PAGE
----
The angels sing the shortest song in the Christmas story. It was given to the shepherds who were watching their flock out in the fields at night. An angel of the Lord came to them and told them the news, the “good tidings of great joy,” that in Bethlehem their savior was born. Then the whole sky filled with angels, and they sang their song, saying, “Glory to God in the highest, and on earth peace, goodwill toward men!” (Luke 2:14 NKJV). It was a small song but it has big implications. It is interesting to note that when the angel brought this good news, he said, “I bring you good tidings of great joy which will be to all people” (Luke 2:10 NKJV). The emphasis here is on all people. However, in other translations, we see the angel saying something far more limited. For example in the New International Version, he says, “I bring you good news that will cause great joy for all the people.” The difference between “all people” and “all the people” is only one word, but it holds the whole world in its balance. It comes down to a question of the universal and the particular.
I am sure that Greek scholars would argue that one translation is right and the other wrong, and I am not foolish enough to argue with them on this point. But it seems to me that in one sense, both translations are actually right. Jesus came to save his people in that time and in that place and in that particular situation. But he also came to save all people, in all places and at all times. The coming of Christ was God’s response to the crying out of his people at that time and for all time. The person of Christ was the embodiment of the particular and the universal. He was God the all knowing, all powerful, the timeless and eternal in the body of a person. This is the radical and paradoxical meaning of the incarnation – God incarnate.
The fact that this message was given to the shepherds is also significant, and reflects this paradox in another way. For although the shepherds may have been a part of the people of Israel, they were certainly on the margins of society. They were a part of the people, but just barely. The role shepherds play in society hasn’t changed much since the birth of Jesus. We can imagine a familiar dynamic here – the shepherds were nomadic or semi-nomadic herders who were transient, and probably seen as dangerous and undomesticated by the city dwellers and agriculturalists. This is true throughout the world, from the Bedouin in Israel and other counties in the Middle East, to the Fulani in West Africa (and, of course, cowboys in the Old West).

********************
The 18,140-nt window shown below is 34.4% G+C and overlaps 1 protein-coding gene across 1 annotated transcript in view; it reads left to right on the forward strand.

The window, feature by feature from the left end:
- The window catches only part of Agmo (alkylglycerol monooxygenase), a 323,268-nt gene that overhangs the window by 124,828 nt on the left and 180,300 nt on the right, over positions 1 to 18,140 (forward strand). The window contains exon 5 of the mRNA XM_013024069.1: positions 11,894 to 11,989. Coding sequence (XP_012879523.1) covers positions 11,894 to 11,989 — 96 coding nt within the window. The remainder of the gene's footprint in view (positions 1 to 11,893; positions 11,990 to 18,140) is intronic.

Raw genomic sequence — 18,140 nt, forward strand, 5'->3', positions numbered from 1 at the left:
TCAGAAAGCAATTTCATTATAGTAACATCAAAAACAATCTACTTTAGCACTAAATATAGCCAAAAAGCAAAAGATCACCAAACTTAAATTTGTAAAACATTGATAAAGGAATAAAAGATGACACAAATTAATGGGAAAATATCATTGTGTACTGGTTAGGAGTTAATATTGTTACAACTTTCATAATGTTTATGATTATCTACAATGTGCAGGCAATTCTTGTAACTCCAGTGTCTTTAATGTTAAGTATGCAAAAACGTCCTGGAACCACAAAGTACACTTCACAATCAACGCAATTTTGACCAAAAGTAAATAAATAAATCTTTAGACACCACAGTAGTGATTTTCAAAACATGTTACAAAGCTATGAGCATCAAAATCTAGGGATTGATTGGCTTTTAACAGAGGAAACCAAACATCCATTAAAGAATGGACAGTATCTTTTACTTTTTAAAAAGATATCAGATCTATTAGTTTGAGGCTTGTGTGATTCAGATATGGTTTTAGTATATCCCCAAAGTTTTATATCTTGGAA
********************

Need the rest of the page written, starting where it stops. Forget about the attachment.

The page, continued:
Even though Israel’s roots were in this type of nomadic, shepherding lifestyle, going all the way back to Abraham, they had long since settled in and probably looked on the nomads with distrust and disdain. We shouldn’t forget that the shepherds were not only watching their flocks in the fields at night, that is where they lived (Luke 2:8). Also, it is safe to say that the flocks they watched over probably weren’t even theirs. They were probably hired hands, who braved the cold nights with the sheep, while the owners of the sheep were warm in their beds. There is no scriptural evidence for this of course, but it would fit with the pattern that is often seen with nomadic people throughout the world. This brings to mind a truth that is easy to forget – owning sheep does not make you a shepherd, just like having a cowboy hat does not make you a cowboy.
When the angel spoke and said that his message was one that would bring joy to all people, he meant everyone, rich and poor, important and unimportant. Nobody was excluded, and the fact that the shepherds received the news before everyone else is proof of this. Not only that, but they were given the important task of delivering the message to others. It is safe to assume that there were probably some (or many) that didn’t believe their message because of who they were. This reminds me of what Chesterton wrote regarding the belief in miracles. “You reject the peasant’s story about the ghost either because the man is a peasant or because the story is a ghost story. That is, you either deny the main principle of democracy, or you affirm the main principle of materialism – the abstract impossibility of miracle. You have a perfect right to do so; but in that case you are the dogmatist.”
Those who didn’t believe them are the ones who lost out. As for the shepherds, they were only reporting on what was evident to anyone who happened to be looking. After all, the angels filled the whole sky. Their song was not given in secret. If those who slept through the song didn’t believe, it was because they did not see, and if they did not see, it is because they were not looking. Even the Magi were able to find Jesus by following a star, though, according to T. S. Eliot, they journeyed the whole way with “voices singing in our ears, saying that this was all folly.”
Now we come to the last song – the song of Simeon. This song was given after the birth of Jesus, when he was taken for the first time to the Temple, on the 8th day, in order to be circumcised. This ceremony was to mark his belonging to the people of Israel, and he was taken by his parents, who crossed paths with Simeon, an old man who was at the Temple waiting. He was waiting, just like all of Israel. Waiting for God’s salvation. But he had received a special promise. God told him that he would not die before seeing the salvation of Israel. He knew that God would keep his word, but he also knew that he was very old and would not live much longer. He saw Jesus, took him in his arms and sang his song (Luke 2:21-35).